“It will be donated to a health foundation that helps journalists; to a foundation that supports children with spinal muscular atrophy and other serious rare diseases; a part will go to the Anna Politkovskaya Prize Foundation; and, of course, a part will go to the children's hospice in Moscow, the Vera Foundation and the Dmitry Rogachev Clinic, where children with leukaemia are treated,” said Dmitry.

  Popularly referred to as the “woman who single-handedly confronts tyranny”, Maria Ressa was conferred the Nobel Peace Prize jointly with Dmitry Muratov for using freedom of expression to expose abuse of power and growing authoritarianism in her native country, the Philippines. Her notable contributions in exposing fake news on social media and other interactive platforms have attracted the attention of the entire international community.

   After moving to the United States of America, following the declaration of martial law in the Philippines, the Princeton attendee, Ressa received a Fulbright scholarship to study in Manila. At the initial stage of her career, she worked as a journalist for ABS-CBN in the Philippines, and later for a government-owned network called People’s Television Network (PTV). Eventually, she got recruited by the Cable News Network, popularly referred to as CNN. During her tenure in CNN, Ressa covered news all around the South-East Asian countries. She became the Bureau Chief of CNN in Manila from 1987 to 1995, and in Jakarta for a duration of ten years from 1995.

   Ressa co-founded Rappler, which became one of the first multimedia news websites in the Philippines and a major news portal in the country, receiving numerous local and international awards. “Rappler” comes from the root words “rap (to discuss)” and “ripple (to make waves)”. It was born to a new world of possibilities – driven by uncompromising journalism, enabled by technology, and enriched by communities of action.

  The laureate has been arrested on numerous occasions by the Philippines’ authorities. Her latest arrest happened under the pretext of the controversial cybercrime law of the Philippines, also known as “cyber libel”. Her arrest is widely referred to as a politically motivated action due to her hardline approach towards criticizing the incumbent Duterte’s regime. The Nobel Committee, in its press release, noted that “Rappler has focused critical attention on the Duterte regime’s controversial, murderous anti-drug campaign. The number of deaths is so high that the campaign resembles a war waged against the country’s own population. Ms Ressa and Rappler have also documented how social media is being used to spread fake news, harass opponents and manipulate public discourse.”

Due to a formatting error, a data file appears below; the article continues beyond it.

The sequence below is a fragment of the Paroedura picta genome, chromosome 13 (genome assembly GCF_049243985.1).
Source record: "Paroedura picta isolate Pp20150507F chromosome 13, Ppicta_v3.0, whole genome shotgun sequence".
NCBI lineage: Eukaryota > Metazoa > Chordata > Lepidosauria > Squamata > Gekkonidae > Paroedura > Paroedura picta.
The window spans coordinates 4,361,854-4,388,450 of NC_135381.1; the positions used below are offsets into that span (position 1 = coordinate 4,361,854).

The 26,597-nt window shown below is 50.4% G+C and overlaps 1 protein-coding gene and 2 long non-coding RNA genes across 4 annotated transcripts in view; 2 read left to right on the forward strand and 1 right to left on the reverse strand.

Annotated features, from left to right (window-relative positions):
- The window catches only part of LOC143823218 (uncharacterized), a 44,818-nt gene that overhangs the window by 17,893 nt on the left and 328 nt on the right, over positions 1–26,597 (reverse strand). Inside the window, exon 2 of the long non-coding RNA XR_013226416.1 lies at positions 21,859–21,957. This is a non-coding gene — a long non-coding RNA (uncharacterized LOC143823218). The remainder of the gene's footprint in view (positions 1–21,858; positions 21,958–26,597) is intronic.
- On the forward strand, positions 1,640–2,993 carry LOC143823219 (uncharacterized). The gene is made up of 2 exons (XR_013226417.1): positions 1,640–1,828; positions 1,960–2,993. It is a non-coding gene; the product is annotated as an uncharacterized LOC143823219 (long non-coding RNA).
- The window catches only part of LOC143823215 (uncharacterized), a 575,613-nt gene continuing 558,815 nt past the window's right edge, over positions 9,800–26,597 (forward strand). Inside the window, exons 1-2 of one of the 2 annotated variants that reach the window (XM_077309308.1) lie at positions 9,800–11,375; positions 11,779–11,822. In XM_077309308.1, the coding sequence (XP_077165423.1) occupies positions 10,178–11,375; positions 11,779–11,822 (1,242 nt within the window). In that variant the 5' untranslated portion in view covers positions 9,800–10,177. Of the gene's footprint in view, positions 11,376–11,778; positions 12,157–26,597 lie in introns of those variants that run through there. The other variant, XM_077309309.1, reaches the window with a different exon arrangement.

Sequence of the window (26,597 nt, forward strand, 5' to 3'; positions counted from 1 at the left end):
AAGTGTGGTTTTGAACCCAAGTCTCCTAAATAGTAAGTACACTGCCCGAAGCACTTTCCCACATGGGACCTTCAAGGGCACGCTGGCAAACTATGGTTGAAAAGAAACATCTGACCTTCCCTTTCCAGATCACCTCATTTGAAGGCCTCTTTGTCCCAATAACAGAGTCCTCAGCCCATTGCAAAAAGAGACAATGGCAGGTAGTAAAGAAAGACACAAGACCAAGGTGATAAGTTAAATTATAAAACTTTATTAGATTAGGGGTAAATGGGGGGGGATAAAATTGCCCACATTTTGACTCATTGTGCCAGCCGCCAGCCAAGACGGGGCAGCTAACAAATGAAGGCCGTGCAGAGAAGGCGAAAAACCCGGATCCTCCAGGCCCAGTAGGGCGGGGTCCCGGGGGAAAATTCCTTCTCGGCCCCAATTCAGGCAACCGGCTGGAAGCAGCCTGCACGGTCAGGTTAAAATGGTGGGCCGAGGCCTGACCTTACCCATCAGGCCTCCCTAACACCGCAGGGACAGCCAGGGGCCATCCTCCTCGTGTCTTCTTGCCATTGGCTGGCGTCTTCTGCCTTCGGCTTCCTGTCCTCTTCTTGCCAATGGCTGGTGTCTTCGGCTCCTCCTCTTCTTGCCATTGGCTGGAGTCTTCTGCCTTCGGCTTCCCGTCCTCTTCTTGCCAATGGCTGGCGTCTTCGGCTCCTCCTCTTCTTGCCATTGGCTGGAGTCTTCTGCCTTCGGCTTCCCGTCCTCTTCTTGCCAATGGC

While certain critics of this year’s recipients of the Nobel Peace Prize believe that the prizes were a move by the Western Nations in promoting their propaganda, it is true that freedom of the press ensures the safeguarding of the rights of the general people and promotes free and open struggle for dissent. The two awardees have been instrumental in handholding free and fair journalistic ventures worldwide. In the words of Ressa, the future of journalists and journalism will depend on how well the fraternity carries out its work in the days to come.

Sayak Dasgupta is a second-year undergraduate student from Jadavpur University. His main interest lies in observing the international political environment, debating, and reading books and commentaries by diplomats on various geopolitical happenings from time to time.